Optimal oxygenation during and after cardiopulmonary resuscitation.
ABSTRACT Reversal of tissue hypoxia, particularly in the heart and brain, is a fundamental goal of cardiopulmonary resuscitation. However, a growing body of evidence suggests that hyperoxia, especially after return of spontaneous circulation (ROSC), may worsen outcomes. The purpose of this review is to describe the current evidence supporting the concept of controlled oxygenation during and after cardiac arrest.
Animal studies over the last two decades have built a compelling case that arterial hyperoxemia during the first hour after ROSC causes increased oxidative damage, increased neuronal death, and worse neurologic function. However, human data are limited. The only prospective randomized clinical trial comparing different inspired oxygen concentrations in post-cardiac arrest patients was underpowered to detect a difference in survival or neurologic outcome. More recently a retrospective analysis of data from a multicenter registry found that initial arterial hyperoxemia (paO2 ≥ 300 mmHg) was associated with increased mortality and worse functional outcome in patients admitted to the ICU after cardiac arrest. The existing evidence, though limited, has contributed to new guidelines for oxygen therapy in patients resuscitated from cardiac arrest.
The benefit of supplemental oxygen during cardiopulmonary resuscitation remains uncertain. However, in patients who achieve ROSC after cardiac arrest, available evidence supports adjusting inspired oxygen content to avoid arterial hyperoxemia while providing adequate arterial oxyhemoglobin saturation. This strategy is likely to be most effective when initiated as soon as possible after ROSC and appears to be most important during the first hour. Definitive clinical trials are needed to determine the ultimate impact on outcome.
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ABSTRACT: Oxygen is one of the most frequently-used therapeutic agents in medicine and the most commonly administered drug by prehospital personnel. There is increasing evidence of harm with too much supplemental oxygen in certain conditions, including stroke, chronic obstructive pulmonary disease (COPD), neonatal resuscitations, and in postresuscitation care. Recent guidelines published by the British Thoracic Society (BTS) advocate titrated oxygen therapy, but these guidelines have not been widely adapted in the out-of-hospital setting where high-flow oxygen is the standard. This report is a description of the implementation of a titrated oxygen protocol in a large urban-suburban Emergency Medical Services (EMS) system and a discussion of the practical application of this out-of-hospital protocol. Bosson N , Gausche-Hill M , Koenig W . Implementation of a titrated oxygen protocol in the out-of-hospital setting. Prehosp Disaster Med. 2014;28(4):1-6 .Prehospital and disaster medicine: the official journal of the National Association of EMS Physicians and the World Association for Emergency and Disaster Medicine in association with the Acute Care Foundation 07/2014; 29(04):1-6. DOI:10.1017/S1049023X14000570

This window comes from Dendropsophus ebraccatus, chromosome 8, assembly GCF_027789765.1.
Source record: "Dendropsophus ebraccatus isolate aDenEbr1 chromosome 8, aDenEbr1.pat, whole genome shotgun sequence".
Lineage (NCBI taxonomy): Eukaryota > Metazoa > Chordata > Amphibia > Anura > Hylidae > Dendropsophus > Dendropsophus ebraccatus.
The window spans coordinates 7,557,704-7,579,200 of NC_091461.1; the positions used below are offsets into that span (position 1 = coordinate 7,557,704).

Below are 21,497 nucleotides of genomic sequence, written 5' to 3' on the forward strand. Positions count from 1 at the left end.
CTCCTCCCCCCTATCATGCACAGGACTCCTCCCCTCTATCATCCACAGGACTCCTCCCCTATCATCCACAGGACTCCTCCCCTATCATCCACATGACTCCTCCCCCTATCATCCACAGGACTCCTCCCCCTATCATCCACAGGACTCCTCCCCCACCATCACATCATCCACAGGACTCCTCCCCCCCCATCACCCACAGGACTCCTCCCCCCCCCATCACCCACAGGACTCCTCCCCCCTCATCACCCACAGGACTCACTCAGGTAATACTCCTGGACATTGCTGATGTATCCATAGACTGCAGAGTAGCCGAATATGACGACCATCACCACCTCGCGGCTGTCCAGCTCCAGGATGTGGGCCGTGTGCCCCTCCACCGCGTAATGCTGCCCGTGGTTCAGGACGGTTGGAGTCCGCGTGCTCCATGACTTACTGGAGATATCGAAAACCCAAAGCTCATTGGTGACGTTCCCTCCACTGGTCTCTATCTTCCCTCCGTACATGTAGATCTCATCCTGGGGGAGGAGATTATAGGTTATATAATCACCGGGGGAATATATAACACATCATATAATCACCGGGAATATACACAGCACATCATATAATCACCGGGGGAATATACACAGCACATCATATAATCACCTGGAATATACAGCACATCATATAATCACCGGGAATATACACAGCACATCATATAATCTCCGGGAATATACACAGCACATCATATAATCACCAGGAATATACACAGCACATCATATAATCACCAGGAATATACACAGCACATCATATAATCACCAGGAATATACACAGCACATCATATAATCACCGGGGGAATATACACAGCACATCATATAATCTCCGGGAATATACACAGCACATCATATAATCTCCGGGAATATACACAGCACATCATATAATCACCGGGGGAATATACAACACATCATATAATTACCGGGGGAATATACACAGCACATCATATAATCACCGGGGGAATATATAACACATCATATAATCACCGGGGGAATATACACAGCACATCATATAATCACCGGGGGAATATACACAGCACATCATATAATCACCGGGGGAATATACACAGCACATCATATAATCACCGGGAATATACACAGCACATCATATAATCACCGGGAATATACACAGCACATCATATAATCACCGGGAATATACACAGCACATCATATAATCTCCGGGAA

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ABSTRACT: Although experimental studies have suggested that a high arterial oxygen pressure (PaO2) might aggravate post-anoxic brain injury, clinical studies in patients resuscitated from cardiac arrest (CA) have given conflicting results. Some studies found that a PaO2 of more than 300 mm Hg (hyperoxemia) was an independent predictor of poor outcome, but others reported no association between blood oxygenation and neurological recovery in this setting. In this article, we review the potential mechanisms of oxygen toxicity after CA, animal data available in this field, and key human studies dealing with the impact of oxygen management in CA patients, highlighting some potential confounders and limitations and indicating future areas of research in this field. From the currently available literature, high oxygen concentrations during cardiopulmonary resuscitation seem preferable, whereas hyperoxemia should be avoided in the post-CA care. A specific threshold for oxygen toxicity has not yet been identified. The mechanisms of oxygen toxicity after CA, such as seizure development, reactive oxygen species production, and the development of organ dysfunction, need to be further evaluated in prospective studies.Critical care (London, England) 10/2014; 18(5):555. DOI:10.1186/s13054-014-0555-4
Resuscitation 07/2014; 85(9). DOI:10.1016/j.resuscitation.2014.06.026 · 3.96 Impact Factor